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Title: Simulated ground motions for seismic risk assessment of structures
Author: Tsioulou, Alexandra
ISNI:       0000 0004 7661 2580
Awarding Body: UCL (University College London)
Current Institution: University College London (University of London)
Date of Award: 2018
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The recent advances in computational efficiency and the scarcity/absence of recorded ground motions for specific seismicity scenarios have led to an increasing interest in the use of ground motion simulations for seismic hazard analysis, structural demand assessment through response-history analysis, and ultimately seismic risk assessment. Two categories of ground motion simulations, physics-based and stochastic site-based are considered in this study. Physics-based ground motion simulations are generated using algorithms that solve the fault rupture and wave propagation problems and can be used for simulating past and future scenarios. Before being used with confidence, they need to be validated against records from past earthquakes. The first part of the study focuses on the development of rating/testing methodologies based on statistical and information theory measures for the validation of ground motion simulations obtained through an online platform for past earthquake events. The testing methodology is applied in a case-study utilising spectral-shape and duration-related intensity measures (IMs) as proxies for the nonlinear peak and cyclic structural response. Stochastic site-based ground motion simulations model the time-history at a site by fitting a statistical process to ground motion records with known earthquake and site characteristics. To be used in practice, it is important that the output IMs from the developed time-histories are consistent with these prescribed at the site of interest, something that is not necessarily guaranteed by the current models. The second part of the study presents a computationally efficient framework that addresses the modification of stochastic ground motion models for given seismicity scenarios with a dual goal of matching target IMs for specific structures, while preserving desired trends in the physical characteristics of the resultant time-histories. The modification framework is extended to achieve a match to the full probability model of the target IMs. Finally, the proposed modification is validated by comparison to seismic demand of hazard-compatible recorded ground motions. This study shows that ground motion simulation is a promising tool that can be used for many engineering applications.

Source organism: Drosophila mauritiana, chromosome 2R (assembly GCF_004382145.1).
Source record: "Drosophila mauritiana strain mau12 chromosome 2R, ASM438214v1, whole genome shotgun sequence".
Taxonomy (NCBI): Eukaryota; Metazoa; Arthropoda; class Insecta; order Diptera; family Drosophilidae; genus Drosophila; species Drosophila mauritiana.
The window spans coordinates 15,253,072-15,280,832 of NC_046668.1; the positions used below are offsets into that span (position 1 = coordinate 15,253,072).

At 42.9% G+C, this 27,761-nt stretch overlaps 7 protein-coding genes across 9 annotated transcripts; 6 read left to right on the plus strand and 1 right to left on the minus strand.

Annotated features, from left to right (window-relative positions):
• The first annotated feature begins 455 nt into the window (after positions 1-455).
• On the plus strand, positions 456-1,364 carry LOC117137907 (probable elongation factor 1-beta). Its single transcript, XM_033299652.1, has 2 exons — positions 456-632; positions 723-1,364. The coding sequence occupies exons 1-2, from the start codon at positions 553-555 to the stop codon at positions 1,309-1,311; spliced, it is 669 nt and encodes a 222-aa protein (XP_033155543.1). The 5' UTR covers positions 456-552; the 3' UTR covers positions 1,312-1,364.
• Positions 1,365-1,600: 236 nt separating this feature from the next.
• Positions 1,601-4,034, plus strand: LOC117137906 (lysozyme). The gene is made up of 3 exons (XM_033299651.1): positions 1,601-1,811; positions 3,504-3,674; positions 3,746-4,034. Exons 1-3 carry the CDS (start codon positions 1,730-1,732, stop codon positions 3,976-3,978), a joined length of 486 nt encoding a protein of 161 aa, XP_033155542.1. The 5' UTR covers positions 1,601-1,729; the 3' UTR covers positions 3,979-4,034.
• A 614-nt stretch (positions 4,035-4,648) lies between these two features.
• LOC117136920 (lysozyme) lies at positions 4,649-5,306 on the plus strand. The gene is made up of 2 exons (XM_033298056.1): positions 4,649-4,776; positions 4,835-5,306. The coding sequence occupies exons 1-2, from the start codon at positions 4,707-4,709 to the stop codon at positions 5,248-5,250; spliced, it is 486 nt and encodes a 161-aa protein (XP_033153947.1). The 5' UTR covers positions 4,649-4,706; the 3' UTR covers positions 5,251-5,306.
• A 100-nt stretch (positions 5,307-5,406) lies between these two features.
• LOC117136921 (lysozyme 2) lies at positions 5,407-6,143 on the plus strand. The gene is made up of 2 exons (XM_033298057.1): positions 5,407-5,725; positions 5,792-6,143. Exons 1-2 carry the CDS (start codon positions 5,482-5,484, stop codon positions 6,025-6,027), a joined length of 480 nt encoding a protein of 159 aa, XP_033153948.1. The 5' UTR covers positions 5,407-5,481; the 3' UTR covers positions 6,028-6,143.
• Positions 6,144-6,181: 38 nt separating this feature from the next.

Supervisor: Not available Sponsor: Not available
Qualification Name: Thesis (Ph.D.) Qualification Level: Doctoral
EThOS ID:  DOI: Not available